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REFACTOR: Learning to Extract Theorems from Proofs

Jin Zhou · Yuhuai Wu · Qiyang Li · Roger Grosse

Halle B #154
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Tue 7 May 1:45 a.m. PDT — 3:45 a.m. PDT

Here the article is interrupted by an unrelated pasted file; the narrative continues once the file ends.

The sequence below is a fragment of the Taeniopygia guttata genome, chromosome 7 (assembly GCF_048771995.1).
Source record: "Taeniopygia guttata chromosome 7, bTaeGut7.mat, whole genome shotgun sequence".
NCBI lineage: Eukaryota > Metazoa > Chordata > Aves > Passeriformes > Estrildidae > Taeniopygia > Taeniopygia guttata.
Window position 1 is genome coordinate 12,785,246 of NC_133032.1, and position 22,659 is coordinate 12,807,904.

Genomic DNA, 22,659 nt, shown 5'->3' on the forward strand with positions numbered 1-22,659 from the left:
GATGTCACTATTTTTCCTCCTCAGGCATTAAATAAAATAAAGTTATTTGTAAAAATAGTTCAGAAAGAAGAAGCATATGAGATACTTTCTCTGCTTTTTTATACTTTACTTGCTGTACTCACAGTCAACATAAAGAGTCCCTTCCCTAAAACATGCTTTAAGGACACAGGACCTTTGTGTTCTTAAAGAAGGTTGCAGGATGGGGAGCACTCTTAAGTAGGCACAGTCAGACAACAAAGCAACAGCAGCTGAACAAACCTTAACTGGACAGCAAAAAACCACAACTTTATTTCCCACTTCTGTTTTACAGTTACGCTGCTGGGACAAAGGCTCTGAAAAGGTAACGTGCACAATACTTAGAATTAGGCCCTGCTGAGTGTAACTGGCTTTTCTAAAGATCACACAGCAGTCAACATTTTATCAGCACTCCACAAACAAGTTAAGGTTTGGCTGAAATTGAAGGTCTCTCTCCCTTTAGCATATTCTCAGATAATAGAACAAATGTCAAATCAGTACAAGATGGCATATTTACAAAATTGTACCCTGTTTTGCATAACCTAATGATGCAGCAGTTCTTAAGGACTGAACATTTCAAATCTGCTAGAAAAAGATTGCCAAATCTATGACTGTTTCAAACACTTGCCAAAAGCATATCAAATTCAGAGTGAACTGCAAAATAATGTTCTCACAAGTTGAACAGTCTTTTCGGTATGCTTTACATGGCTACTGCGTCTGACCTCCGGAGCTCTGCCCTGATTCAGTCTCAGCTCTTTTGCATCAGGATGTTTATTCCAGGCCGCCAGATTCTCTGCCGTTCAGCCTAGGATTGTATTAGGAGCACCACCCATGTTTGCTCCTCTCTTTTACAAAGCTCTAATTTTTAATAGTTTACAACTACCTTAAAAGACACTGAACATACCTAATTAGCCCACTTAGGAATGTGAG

Human mathematicians are often good at recognizing modular and reusable theorems that make complex mathematical results within reach. In this paper, we propose a novel method called theoREm-from-prooF extrACTOR (REFACTOR) for training neural networks to mimic this ability in formal mathematical theorem proving. We show on a set of unseen proofs, REFACTOR is able to extract 19.6\% of the theorems that humans would use to write the proofs. When applying the model to the existing Metamath library, REFACTOR extracted 16 new theorems. With newly extracted theorems, we show that the existing proofs in the MetaMath database can be refactored. The new theorems are used very frequently after refactoring, with an average usage of 733.5 times, and help shorten the proof lengths. Lastly, we demonstrate that the prover trained on the new-theorem refactored dataset proves more test theorems and outperforms state-of-the-art baselines by frequently leveraging a diverse set of newly extracted theorems. Code can be found at

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